Educator’s Guide: The Meaning of Consuelo

Educator's-Guide_Cover-Image_The-Meaning-of-ConsueloThe Meaning of Consuelo by Judith Ortiz Cofer is the selection for the LAII’s Vamos a Leer book group meeting scheduled for May 4th, 2015.  The following information comprises a standards-based educator’s guide that the LAII has produced to support using to support using The Meaning of Consuelo in the classroom. The standards are not included here, but are included with each section of the lesson plans in the PDF.  The complete guide is available for download at no cost: Vamos a Leer Educator’s Guide: The Meaning of Consuelo

To read our thoughts on the novel, see our Book Review.


The Signe family is blessed with two daughters. Consuelo, the elder, is thought of as pensive and book-loving, the serious child-la niña seria-while Mili, her younger sister, is seen as vivacious, a ray of tropical sunshine. Two daughters: one dark, one light; one to offer comfort and consolation, the other to charm and delight. But, for all the joy both girls should bring, something is not right in this Puerto Rican family; a tragedia is developing, like a tumor, at its core.

In this fierce, funny, and sometimes startling novel, we follow a young woman’s quest to negotiate her own terms of survival within the confines of her culture and her family.


  • American Library Association Best Books for Young Adults
  • 2003 Américas Award for Children’s and Young Adult Literature
  • New York Public Library’s “Books for the Teen Age 2004 List


Ortiz Cofer was born in Hormingueros, Puerto Rico, where she spent her formative years until her father’s job in the Navy had them move to Paterson, New Jersey. Ortiz Cofer, though, returned repeatedly to the island, often staying for months at a time with her grandmother. Her passion for story telling was inspired by the many stories she heard from her grandmother during these visits.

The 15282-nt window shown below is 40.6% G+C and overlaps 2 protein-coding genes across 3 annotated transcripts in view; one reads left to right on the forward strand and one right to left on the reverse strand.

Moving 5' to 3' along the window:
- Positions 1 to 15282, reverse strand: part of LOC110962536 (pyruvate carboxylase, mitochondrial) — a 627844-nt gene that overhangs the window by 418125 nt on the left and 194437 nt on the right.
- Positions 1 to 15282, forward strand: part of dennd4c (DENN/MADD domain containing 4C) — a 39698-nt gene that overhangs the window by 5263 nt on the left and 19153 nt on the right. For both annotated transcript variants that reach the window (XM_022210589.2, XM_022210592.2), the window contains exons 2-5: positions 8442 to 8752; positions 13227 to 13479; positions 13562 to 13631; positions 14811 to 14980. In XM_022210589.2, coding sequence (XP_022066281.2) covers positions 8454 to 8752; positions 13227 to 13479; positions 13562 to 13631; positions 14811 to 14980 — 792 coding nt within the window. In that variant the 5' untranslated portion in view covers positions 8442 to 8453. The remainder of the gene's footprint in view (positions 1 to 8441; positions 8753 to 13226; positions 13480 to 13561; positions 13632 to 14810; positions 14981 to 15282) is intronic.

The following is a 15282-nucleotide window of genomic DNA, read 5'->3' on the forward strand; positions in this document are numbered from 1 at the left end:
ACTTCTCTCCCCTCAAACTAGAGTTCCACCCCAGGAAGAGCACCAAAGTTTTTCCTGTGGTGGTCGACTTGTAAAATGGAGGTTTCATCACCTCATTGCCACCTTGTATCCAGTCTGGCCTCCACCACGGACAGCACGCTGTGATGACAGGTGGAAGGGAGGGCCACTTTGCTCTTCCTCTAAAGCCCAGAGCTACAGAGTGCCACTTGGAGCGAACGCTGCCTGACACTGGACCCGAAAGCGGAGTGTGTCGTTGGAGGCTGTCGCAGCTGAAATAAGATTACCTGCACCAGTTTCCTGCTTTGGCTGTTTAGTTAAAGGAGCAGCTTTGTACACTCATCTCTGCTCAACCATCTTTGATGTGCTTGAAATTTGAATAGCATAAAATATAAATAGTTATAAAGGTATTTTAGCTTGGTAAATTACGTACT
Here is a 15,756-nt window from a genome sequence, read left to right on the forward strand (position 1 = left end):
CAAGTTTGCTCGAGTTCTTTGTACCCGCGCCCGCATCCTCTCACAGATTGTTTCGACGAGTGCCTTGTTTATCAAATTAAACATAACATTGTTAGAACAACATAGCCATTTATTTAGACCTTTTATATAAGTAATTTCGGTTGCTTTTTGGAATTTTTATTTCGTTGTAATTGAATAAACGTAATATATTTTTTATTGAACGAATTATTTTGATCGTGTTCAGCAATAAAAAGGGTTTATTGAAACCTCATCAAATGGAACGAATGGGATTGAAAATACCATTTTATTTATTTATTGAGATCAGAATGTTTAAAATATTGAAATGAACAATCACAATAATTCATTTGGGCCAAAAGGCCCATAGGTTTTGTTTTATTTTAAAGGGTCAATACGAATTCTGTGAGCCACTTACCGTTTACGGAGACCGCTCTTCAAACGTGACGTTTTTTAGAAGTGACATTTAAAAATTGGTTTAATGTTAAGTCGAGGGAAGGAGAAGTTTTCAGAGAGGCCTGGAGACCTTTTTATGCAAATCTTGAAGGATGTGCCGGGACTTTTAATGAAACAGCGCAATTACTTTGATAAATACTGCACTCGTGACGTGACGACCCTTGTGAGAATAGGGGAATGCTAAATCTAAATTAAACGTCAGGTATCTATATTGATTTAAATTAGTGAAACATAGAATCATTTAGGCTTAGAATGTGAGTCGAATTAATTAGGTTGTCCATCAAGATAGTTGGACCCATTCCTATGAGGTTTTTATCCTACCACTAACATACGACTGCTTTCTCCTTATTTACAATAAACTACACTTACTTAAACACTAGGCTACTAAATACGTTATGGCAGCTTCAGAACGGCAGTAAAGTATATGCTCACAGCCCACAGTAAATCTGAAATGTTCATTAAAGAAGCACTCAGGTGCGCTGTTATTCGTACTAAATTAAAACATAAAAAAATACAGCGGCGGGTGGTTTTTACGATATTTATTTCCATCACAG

In her writing, she deals with issues that have been themes in her own life, such as having experienced the opposing world views of her parents who disagreed about living on the island. While her mother wanted to maintain strong ties to her tradition and heritage, her father wished to disassociate himself and his children from the stigmas and lack of opportunity of being from the island. In an interview done by the Annenburg Foundation, she states, “I now know that it was my heritage; this is my material, this is what I can write about because I have intimate knowledge of it. So in a lot of my books, beginning with my early poetry and then on to my novels…my theme is: When you are always between cultures and between languages, how do you negotiate the world? And I think that is a very contemporary theme because America is constantly being populated and repopulated by new immigrants, and that is what makes this country unique.” This theme is evident throughout our featured novel, The Meaning of Consuelo, in particular.